Of course not, how can s/he? But more precisely, can a dead person’s estate file for bankruptcy as a debtor? Under the US Bankruptcy Code, the answer is no. But what happens when the debtor dies during a pending New Jersey bankruptcy case? First, there needs to be someone to act in the dead person’s place, and that means that the surviving spouse or next of kin needs to apply to the county surrogate for letters testamentary or letters of administration so that s/he is appointed as executor or administrator of the decedent.
In a Chapter 7 consumer bankruptcy case, the death of the debtor does not affect the case so long as the executor or administrator of the estate steps in to perform and complete the obligations of the debtor under the US Bankruptcy Code so that a discharge may be entered.
In a Chapter 13 bankruptcy, the executor or administrator has the option of seeking the dismissal of the case, or continuing with the payment plan. Be mindful that the debtor’s income may be necessary to continue the payments so that the plan may not be able to be completed. But there are many other circumstances in which a Chapter 13 case may proceed post mortem, such as where the sale of real estate needs to be completed in order to pay the debts of the estate.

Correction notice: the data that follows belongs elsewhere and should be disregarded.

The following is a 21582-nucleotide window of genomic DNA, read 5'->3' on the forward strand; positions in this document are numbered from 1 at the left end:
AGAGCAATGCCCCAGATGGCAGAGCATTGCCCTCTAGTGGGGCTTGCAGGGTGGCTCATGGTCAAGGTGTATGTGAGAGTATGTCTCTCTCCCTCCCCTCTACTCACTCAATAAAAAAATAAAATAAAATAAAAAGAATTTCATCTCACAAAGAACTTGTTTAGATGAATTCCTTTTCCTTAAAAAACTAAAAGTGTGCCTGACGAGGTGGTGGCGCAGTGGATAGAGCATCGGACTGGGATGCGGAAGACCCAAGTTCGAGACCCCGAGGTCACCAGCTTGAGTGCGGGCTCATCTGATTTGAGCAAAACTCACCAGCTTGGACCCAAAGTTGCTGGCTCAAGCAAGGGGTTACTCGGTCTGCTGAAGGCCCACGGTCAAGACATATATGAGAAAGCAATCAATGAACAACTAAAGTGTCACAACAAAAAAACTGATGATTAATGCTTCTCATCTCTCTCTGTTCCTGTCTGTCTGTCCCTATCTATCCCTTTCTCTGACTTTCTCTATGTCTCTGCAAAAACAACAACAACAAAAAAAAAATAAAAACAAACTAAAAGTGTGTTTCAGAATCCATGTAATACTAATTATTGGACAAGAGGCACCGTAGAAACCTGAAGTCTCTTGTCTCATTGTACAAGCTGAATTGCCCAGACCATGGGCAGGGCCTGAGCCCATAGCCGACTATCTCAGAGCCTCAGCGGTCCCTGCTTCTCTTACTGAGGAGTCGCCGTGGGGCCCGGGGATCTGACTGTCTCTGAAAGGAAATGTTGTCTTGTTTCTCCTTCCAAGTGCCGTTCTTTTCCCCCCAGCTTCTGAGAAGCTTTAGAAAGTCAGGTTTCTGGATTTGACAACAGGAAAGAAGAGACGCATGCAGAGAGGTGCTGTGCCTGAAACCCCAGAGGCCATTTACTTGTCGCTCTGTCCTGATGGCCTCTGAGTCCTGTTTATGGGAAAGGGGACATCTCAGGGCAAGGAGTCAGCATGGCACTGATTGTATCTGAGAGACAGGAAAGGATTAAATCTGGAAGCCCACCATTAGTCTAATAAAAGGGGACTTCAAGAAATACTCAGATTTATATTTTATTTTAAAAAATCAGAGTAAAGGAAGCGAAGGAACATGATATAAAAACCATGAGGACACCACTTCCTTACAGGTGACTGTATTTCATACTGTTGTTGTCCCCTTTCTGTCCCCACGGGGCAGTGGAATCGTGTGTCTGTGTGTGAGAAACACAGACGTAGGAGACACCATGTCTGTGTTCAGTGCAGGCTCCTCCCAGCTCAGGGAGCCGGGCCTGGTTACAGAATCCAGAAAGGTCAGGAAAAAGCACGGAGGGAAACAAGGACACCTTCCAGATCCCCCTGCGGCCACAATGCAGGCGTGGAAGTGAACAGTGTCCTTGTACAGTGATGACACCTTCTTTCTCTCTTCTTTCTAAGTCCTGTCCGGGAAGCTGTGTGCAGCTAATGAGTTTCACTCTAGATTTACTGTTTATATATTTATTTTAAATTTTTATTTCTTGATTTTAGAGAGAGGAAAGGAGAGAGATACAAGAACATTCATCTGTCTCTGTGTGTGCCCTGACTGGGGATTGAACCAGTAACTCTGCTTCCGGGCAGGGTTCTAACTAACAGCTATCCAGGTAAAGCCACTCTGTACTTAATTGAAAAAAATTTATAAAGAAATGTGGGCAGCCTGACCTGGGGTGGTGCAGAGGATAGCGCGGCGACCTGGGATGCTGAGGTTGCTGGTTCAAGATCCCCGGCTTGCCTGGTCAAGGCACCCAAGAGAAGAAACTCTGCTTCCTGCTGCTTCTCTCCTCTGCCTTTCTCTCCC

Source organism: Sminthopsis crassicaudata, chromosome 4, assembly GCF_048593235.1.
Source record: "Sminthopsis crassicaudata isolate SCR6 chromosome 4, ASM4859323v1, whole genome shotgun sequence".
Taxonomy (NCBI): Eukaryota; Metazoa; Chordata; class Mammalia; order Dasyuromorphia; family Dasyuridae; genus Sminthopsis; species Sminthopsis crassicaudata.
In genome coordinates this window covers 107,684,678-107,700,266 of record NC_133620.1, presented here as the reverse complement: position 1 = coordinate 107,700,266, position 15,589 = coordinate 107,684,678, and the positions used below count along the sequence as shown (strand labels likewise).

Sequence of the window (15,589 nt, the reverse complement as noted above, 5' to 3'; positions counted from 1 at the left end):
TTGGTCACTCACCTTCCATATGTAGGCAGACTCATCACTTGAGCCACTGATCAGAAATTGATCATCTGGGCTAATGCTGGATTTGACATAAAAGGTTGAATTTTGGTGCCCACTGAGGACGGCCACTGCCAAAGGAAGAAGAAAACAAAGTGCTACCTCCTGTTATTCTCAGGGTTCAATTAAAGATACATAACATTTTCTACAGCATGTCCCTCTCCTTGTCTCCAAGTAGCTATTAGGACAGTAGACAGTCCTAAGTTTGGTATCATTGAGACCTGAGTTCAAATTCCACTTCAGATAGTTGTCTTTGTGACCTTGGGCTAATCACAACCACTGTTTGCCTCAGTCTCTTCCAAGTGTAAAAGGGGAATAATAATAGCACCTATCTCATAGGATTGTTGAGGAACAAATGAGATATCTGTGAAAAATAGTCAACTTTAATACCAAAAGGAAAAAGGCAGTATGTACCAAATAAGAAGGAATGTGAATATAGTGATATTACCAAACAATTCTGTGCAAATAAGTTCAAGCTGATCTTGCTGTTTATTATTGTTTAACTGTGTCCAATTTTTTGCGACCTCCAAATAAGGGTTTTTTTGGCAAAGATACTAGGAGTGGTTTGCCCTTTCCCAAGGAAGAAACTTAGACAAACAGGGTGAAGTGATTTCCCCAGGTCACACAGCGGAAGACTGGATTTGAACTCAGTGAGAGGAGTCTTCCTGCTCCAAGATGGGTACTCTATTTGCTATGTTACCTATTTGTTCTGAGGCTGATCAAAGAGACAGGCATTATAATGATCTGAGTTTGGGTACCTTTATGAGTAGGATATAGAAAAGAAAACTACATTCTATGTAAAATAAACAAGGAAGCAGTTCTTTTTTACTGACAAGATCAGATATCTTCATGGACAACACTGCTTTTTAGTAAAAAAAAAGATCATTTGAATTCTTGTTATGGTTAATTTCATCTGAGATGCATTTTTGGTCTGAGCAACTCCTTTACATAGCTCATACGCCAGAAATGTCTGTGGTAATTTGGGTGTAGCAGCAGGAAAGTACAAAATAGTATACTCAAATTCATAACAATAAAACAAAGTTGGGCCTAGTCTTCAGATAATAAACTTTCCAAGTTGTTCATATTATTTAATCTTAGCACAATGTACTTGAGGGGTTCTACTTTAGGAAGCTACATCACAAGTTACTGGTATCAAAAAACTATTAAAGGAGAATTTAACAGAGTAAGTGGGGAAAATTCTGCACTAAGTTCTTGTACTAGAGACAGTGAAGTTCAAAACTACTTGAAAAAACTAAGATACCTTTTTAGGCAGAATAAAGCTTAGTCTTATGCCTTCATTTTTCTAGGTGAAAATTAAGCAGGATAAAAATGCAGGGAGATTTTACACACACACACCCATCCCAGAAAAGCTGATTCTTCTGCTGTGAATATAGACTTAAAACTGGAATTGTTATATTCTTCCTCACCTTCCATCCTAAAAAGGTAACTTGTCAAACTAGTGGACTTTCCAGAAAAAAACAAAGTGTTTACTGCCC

In all such cases, the court will evaluate the best interests of the parties. The executor or administrator needs to file a motion with the court in order to be permitted to act on behalf of the estate. It is also possible for the estate to seek a hardship discharge from the court if it is not feasible to continue Chapter 13 plan payments after the debtor’s death.
On a similar note, New Jersey bankruptcy law permits an infant or incapacitated person (the principal) to file a bankruptcy petition through his or her attorney in fact holding a valid power of attorney or letters of guardianship. However, it should be noted that under New Jersey law, a power of attorney becomes null and void upon the death of the principal. In such case, the surviving spouse or next of kin would need to obtain letters from the surrogate as outlined above, and seek court approval to act on behalf of the decedent.
Please note that each situation is factually different and it is essential for you to consult experienced New Jersey bankruptcy counsel for your case.